Cost. No. You can do balance exercises on your own, with nothing more than a chair. There is a cost if you want to take a tai chi or yoga class, or buy a stability ball, video, or other piece of equipment.

Good for beginners? Yes. Balance training is good for people of any age and fitness level. It's recommended for older adults to help prevent falls.

Outdoors. Yes. You can do balance exercises anywhere: in your backyard, on a beach, in a park.

At home. Yes. You can do these exercises at home.

Equipment required? No. You only need your own body to do balance exercises: for example, by standing on one leg. Or you can buy a piece of equipment like a Bosu ball to challenge your balance even more.

What Dr. Michael Smith Says:

The beauty of balance training is that anyone can, and should, do it. Balance training improves the health, balance, and performance of everyone from beginners to advanced athletes, young and not-so-young.

If you’re new to exercise, it’s a great place to start. Focusing on your core and balance improves overall strength and gets your body ready for more advanced exercise. Start off easy. You may find that you need to hold onto a chair aft first. That’s absolutely fine.

If you’re an advanced exerciser, you’ll likely find you still need to start with somewhat simple moves if balance isn’t your thing. Then push yourself to perform more complex moves that both challenge your muscular strength and your aerobic stamina. If you think balance exercises are easy, you haven’t tried yoga's warrior III pose.

Is It Good for Me If I Have a Health Condition?

If you have back pain, balance training is one of the best ways to strengthen your core and prevent back pain. If you’re recovering from a back injury, get your doctor’s OK and then start balancing. It’ll help prevent more problems in the future.

When you strengthen muscles, it also helps arthritis by giving more support to painful joints. You may need to adjust or avoid certain moves to decrease pressure on your knees. For example, a balance move that involves a lunge may be more than your knees can handle. Good news is there are many exercises to choose from.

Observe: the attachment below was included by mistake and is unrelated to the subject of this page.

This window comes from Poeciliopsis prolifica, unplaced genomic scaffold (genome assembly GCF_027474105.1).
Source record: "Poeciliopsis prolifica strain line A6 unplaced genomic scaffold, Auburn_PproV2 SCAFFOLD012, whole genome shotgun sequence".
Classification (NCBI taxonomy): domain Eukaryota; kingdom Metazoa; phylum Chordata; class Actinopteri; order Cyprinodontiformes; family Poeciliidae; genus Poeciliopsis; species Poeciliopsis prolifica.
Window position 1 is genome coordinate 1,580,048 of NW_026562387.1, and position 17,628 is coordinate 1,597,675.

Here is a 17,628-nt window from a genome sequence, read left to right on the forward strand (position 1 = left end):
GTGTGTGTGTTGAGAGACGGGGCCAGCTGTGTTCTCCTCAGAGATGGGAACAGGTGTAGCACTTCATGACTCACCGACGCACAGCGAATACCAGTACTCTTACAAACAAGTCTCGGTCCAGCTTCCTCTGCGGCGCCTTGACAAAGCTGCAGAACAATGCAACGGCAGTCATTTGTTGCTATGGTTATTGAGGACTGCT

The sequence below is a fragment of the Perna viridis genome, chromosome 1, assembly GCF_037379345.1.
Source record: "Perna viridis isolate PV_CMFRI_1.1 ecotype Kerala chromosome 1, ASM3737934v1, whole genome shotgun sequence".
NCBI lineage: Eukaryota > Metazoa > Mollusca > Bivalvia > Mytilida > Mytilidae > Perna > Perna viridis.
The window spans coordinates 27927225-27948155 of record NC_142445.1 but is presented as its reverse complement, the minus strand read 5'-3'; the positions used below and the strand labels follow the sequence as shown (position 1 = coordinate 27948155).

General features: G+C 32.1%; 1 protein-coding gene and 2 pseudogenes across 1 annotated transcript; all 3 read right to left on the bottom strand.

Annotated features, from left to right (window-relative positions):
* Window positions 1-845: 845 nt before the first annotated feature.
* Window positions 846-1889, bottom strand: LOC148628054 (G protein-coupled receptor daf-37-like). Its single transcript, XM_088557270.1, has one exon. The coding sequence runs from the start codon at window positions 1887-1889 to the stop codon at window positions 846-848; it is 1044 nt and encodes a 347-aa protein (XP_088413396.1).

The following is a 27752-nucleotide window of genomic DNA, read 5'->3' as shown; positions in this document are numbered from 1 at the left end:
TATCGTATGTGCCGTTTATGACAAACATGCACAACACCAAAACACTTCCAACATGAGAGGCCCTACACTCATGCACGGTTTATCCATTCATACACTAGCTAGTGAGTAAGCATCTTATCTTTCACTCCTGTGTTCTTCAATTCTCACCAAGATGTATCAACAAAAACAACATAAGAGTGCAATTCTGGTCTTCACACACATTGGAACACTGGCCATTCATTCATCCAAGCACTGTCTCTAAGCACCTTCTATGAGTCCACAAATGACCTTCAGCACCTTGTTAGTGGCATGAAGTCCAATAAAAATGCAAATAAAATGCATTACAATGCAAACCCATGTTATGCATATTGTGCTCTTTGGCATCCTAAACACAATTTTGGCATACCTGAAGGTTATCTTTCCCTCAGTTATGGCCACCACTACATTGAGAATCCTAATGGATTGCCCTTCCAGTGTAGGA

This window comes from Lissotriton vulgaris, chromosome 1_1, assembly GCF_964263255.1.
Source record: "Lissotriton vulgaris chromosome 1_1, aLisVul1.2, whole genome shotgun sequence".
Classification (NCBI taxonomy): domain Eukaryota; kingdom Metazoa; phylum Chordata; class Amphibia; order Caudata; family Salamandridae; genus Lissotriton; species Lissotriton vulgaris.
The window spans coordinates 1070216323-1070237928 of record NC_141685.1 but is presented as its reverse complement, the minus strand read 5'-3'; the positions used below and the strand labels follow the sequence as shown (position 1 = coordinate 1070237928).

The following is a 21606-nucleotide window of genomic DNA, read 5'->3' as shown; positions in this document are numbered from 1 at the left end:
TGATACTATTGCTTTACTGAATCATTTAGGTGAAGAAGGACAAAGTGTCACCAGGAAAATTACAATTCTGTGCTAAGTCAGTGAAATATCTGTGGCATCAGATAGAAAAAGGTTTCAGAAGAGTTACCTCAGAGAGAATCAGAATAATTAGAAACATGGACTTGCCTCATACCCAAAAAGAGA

If you have diabetes, high blood pressure, high cholesterol, or even heart disease, exercise is a must to help you get control of your condition. Balance training is an excellent place to start. The first step of resistance training should focus on core and balance exercises, according to the American Council on Exercise. As you get stronger and become able to perform more intense exercises, balance training can give you an aerobic workout that even helps control blood sugar, cholesterol, and blood pressure along with other aerobic exercise.

If you’re pregnant, choose your balance exercises carefully. Women can and should exercise during pregnancy. The main concern with exercise during pregnancy is falling, so moves that make you unstable are not a good choice. Choose balance moves that either keep both feet on the floor or that you do on all fours, like plank (you may need to support your body with one knee on the ground). As with any exercise, if you did it before pregnancy, you’re likely OK doing it after pregnancy. It's always good to check with your doctor to be sure.

WebMD Fitness A-Z Reviewed by William Blahd, MD on November 21, 2016